Me: "What do you mean by that?"
Athena: "I love you all the way, all time, until there's nothing but dust that never comes back to life again."
Me: "So basically, you love me until the heat death of the universe?"
Now, should I explain entropy from a thermodynamics point of view or from an information theory perspective?
Something horrible, or something noble? Post a comment with your guess, first person to guess correctly wins a no-prize.
And no cheating if you've already seen this in a post from Ann :)
BTW, we're still accepting votes on the name of our newborn son (not pictured, due in May). We're donating $1 to Save the Children for each vote, so please take a minute to pick a name or give us a suggestion:
Regarding the other guesses... You guys are either really funny, or you all have very strange opinions of me.
We've had solar panels on our home for a few weeks, and the data already shows we're making more energy than we use - despite having three young kids who have us constantly running our appliances. The early data shows us how quickly we'll pay back our investment and like with and , help us be smarter people in how we live.
Commercial and industrial areas are also likely to be green on this map. The local shopping mall, an office park, a warehouse district or a factory may have their own Census Blocks. But if people don’t live there, they will be considered “uninhabited”. So it should be noted that just because a block is unoccupied, that does not mean it is undeveloped.
Northern Maine is conspicuously uninhabited. Despite being one of the earliest regions in North America to be settled by Europeans, the population there remains so low that large portions of the state’s interior have yet to be politically organized.
With land at such a premium, how can these things hang around? Thanks to for digging up the answer.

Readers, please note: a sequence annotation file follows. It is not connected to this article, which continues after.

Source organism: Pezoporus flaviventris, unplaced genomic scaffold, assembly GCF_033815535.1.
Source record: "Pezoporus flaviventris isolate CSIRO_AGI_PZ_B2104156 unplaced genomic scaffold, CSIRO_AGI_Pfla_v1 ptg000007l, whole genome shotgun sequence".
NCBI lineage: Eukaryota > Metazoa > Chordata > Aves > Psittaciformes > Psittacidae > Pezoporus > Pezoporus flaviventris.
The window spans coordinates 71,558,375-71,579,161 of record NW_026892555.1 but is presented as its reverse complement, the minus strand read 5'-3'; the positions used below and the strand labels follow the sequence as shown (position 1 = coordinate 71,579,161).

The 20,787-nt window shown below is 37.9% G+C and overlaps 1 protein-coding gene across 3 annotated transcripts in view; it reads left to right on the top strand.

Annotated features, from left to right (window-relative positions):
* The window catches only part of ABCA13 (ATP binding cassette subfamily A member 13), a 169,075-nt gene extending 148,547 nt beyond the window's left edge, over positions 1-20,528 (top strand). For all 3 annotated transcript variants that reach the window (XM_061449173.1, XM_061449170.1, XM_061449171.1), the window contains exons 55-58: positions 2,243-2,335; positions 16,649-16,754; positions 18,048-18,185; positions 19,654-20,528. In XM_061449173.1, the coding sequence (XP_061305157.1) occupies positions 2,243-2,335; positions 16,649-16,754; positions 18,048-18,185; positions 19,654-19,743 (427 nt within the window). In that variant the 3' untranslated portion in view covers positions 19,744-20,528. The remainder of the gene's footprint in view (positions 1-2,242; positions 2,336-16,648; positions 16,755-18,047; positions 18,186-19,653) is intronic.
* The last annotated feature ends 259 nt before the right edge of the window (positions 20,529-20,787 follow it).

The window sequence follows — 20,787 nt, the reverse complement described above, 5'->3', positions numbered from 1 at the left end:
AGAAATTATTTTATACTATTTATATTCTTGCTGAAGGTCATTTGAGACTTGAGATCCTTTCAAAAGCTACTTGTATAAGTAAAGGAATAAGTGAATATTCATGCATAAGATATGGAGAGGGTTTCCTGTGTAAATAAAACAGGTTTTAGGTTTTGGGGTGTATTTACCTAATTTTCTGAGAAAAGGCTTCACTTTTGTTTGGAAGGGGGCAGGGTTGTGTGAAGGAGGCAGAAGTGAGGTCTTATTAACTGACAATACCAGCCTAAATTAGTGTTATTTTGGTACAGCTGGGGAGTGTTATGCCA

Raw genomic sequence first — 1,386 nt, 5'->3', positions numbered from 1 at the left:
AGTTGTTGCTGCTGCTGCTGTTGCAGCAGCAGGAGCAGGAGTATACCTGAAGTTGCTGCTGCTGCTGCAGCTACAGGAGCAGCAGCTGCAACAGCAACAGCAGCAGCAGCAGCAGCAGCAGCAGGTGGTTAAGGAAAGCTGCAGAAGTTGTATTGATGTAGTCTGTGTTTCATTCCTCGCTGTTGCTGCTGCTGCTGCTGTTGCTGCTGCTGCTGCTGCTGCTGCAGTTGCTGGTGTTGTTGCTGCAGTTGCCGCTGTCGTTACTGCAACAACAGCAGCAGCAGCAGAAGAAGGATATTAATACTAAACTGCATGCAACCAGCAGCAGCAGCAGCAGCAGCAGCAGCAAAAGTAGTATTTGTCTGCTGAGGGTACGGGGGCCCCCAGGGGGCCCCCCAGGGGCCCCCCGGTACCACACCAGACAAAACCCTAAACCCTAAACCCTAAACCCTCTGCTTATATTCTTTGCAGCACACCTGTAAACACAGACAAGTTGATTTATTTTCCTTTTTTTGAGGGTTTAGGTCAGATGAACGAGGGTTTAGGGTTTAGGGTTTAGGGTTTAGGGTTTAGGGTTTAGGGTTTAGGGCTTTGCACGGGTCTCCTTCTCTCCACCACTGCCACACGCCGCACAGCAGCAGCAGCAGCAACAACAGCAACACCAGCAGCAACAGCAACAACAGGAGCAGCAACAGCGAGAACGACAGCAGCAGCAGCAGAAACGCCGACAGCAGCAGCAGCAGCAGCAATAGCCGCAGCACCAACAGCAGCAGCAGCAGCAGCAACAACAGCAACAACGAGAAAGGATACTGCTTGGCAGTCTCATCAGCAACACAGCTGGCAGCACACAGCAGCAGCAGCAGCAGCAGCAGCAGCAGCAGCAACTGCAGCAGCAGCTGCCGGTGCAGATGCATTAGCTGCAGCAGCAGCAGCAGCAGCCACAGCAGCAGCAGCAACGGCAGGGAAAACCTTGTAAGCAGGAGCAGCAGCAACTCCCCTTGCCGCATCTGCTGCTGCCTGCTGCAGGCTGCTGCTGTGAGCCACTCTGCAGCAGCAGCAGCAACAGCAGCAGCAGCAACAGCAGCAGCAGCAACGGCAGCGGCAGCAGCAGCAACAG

A: Because this all used to be orchards. This all made sense, fifty years ago.
Q: Right, but shouldn't they have, like, torn them down by now?
A: No. Abandoned barns in Silicon Valley are a better investment than historical stock market returns.
Q: Wouldn't they be an even better investment if there were, like, usable buildings on the land?
Q: You have got to be shitting me.
A: Proposition 13 makes abandoned barns an enormously lucrative investment. You see, the assessed value of a piece of property is capped at a rate well below the rate of increase in property values out here. So you can just get the price of the land reevaluated every year and take tax-free loans against the increase in equity. This is a huge amount of untaxable money. Especially if you're an abandoned shed that's worth seven figures, right smack dab in the middle of the Google campus.
Q: Right, but that's just about low taxes, right?
A: Yeah. Well. Uh. I was going to get to the "except" part.
Q: And what's that?
A: The increase is capped except upon the sale or the completion of new improvements. Like an apartment building, for instance, to partially solve the housing crisis out here. Or a new building on the Google campus. This means that if the value of the improvement is less than the compounded increase in the value of the property absent the improvement, then it doesn't make any sense to actually build anything.
Q: That's horrible. Why aren't people, like, vandalizing abandoned buildings to get rid of them?
A: The only way you can vandalize anything in California that solves the problem is to literally build a new improvement on the property without the landowner finding out. That resets the tax basis and gives them an incentive to stop holding the land off the market.
Q: That's... double horrible.
- Support Engineer, Search Quality Team, present
This is my personal account, but feel free to follow if you're interested in stuff related to Google, web design, programming, maps, photography, random funny things my kids says, and related geekery.
- Ohio Wesleyan University
- Kent State University
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